CLEVELAND – You probably never think of elevators if you don’t rely on them. People with disabilities in our region have problems. So much so that they sometimes sleep in their cars because of problematic elevators.
“I can’t believe this elevator is broken again,” said Eric Allen, 56, of Euclid, during a recent video he recorded. He lives in an apartment complex called Bluestone. “And I’m literally pushing that button,” he said in the video. “And you can see it’s stuck (on the 3rd floor).”
Allen lives on the fifth floor in a building with only one elevator. He once lived with his 83-year-old father-in-law Duwud Abdullah. When we visited last fall, Abdullah said to us, “Most of the time we have problems with it. That’s the problem.”
The older man spoke to us from his single bed. He told us he had had heart surgery, his feet were swelling, and he couldn’t get all of his doctors’ appointments.
“Can you go up and down the stairs?” we asked.
“Oh no,” said Abdullah.
When Allen was moving in, he told us that he didn’t know there was only one elevator that was broken for days or weeks at times.
More problems for people in poor health
Jessie Champion Simms, 65, of Cleveland, told us that she had similar problems at the Galloway Apartments in Shaker Square. “I would never have moved to the third floor if I had known this elevator was going to be down for a month,” said Champion Simms.
She told us that she has a bad knee.
“It was terrible! I had to grapple with that for a month. I told them I had to have an operation on my knee where I tore off half my knee! She said, showing a large scar on her right knee.
84-year-old woman in a wheelchair forced to sleep in the car
Meanwhile, Katie Williams, 84, from Cleveland, lives on the fifth floor of the Cleveland Metropolitan Housing Property on Outhwaite Avenue. She said she knew how Allen and Champion Simms are feeling.
“What if the elevator doesn’t work?” we asked Williams.
“Well, then I have to stay inside. If I get caught, I have to stay downstairs,” she said while sitting in her electric wheelchair in front of the building.
Then she told us: “The last time I had to stay in my car for two nights.”
Disability organizations say this is “important”
“I am really glad that you are checking that out. That’s important, “said Kerstin Sjoberg, executive director of Disability Rights Ohio. “If we don’t take immediate action, take sensible action to fix an elevator, it would most likely be against federal law … and I would be very concerned if it did,” Sjoberg said.
The Ohio Department of Commerce is responsible for inspecting elevators twice a year. However, for now, owners don’t have to report back every time their elevators fail. So the inspection could take place on a Tuesday morning, and on Tuesday evening the elevator could be down for days and no one will be held accountable.
The Senator hears many of these complaints
“I think it’s bad that we still have to deal with this issue,” said State Senator Sandra Williams. It represents most of Cleveland and some of the suburbs. She told us that her office had received complaints about problematic elevators over the years and even got into disputes with various owners. “You have over 150 units in this one building. So you can’t pay $ 25,000 to fix an elevator? She said, remembering a previous conversation.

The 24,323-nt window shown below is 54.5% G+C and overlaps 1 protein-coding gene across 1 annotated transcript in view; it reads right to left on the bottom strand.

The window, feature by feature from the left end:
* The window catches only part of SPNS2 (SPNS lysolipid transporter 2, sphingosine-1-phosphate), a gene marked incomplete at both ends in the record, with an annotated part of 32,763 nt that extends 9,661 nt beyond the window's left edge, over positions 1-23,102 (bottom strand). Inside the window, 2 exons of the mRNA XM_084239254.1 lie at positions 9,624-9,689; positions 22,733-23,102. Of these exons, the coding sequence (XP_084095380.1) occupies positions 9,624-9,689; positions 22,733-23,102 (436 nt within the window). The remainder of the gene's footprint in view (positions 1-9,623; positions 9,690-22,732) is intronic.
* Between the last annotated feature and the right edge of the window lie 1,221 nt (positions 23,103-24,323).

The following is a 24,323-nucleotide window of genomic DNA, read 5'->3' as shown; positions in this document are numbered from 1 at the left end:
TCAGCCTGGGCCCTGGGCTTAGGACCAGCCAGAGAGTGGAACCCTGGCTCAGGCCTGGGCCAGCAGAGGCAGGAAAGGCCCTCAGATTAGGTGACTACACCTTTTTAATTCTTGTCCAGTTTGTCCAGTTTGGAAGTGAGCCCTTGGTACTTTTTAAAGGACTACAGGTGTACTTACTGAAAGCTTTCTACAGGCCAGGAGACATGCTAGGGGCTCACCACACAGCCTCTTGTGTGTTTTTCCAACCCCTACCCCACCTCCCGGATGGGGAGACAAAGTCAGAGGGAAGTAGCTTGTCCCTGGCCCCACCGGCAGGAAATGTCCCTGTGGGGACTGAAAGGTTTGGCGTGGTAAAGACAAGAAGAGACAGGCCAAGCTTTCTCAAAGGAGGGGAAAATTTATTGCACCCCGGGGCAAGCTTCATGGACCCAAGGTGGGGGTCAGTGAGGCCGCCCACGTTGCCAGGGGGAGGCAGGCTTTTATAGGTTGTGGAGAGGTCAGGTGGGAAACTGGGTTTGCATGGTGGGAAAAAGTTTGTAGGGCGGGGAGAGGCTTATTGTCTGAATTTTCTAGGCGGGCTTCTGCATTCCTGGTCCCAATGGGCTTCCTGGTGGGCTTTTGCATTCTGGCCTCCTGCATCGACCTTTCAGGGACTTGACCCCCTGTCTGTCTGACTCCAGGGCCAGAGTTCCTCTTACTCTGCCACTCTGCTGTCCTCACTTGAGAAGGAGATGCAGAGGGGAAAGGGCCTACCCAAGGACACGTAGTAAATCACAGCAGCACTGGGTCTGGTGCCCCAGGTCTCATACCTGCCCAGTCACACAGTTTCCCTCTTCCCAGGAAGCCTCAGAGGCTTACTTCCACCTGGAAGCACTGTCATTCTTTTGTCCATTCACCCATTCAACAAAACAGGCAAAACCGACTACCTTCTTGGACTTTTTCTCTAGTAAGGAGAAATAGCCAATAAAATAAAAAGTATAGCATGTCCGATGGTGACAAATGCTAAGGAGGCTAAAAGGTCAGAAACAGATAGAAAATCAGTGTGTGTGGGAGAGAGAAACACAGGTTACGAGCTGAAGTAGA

We showed Senator Williams a video of what the people we interviewed were saying.
“It hurts my heart to see people in this situation,” said the senator after seeing it.
Which then begs the question: Do property owners have to report when elevators are off?
“I think it would be great if we had a reporting system where tenants could call and say, ‘You know our elevators are down? ‘What are you going to do about it? “Said Williams.
Search for answers
In Bluestone, where Allen lives, the management company REM Commercial showed us a back room where the elevator controls are located. A representative said the company has so far replaced all of the relays, hydraulic system and starter.
We saw the elevator work that day. Management told us there are fewer problems now, but there are more plans to tackle the building’s only elevator by the end of this year. “We’ll definitely try to work with anyone upstairs if they need assistance,” said REM’s Gary Duvall. He also told us it was a difficult year financially because some residents had not paid rent because of the pandemic.
In the meantime, the management of the Galloway Apartments has opened. A week later we searched for answers only to find out that there is a brand new company managing the apartments. In a statement, the new company said in part, “We are working with a local elevator company to make sure we are compliant and that our residents have access. Our priority is our residents. “
We asked CMHA to speak to News 5 on camera about Williams problems. It said it would. It never did.
“I can’t come down stairs,” Williams said during our interview.
Cleveland also inspects elevators. We wanted to know the process and the problems that arise with elevators. We tried several times to speak to the city. We asked for answers email after email. Once again the city ignored our interview requests.
Those who help people with disabilities think a mandatory elevator failure reporting system is a powerful idea.
“It doesn’t seem like a challenge when there’s a database or some other place where they can just enter the information,” said Sjoberg of Disability Rights Ohio.
“I think it’s a good idea,” said REM’s Duvall. “I think some accountability is always good.”
Williams told us she hoped someone would be held accountable for the mishaps.
“We live here,” said Williams. “We have nowhere to go. Home is here! “
Do you have frequent breakdowns in the elevator? Email 5 on your investigator side: Investigato[email protected]. We will keep ourselves updated on these issues.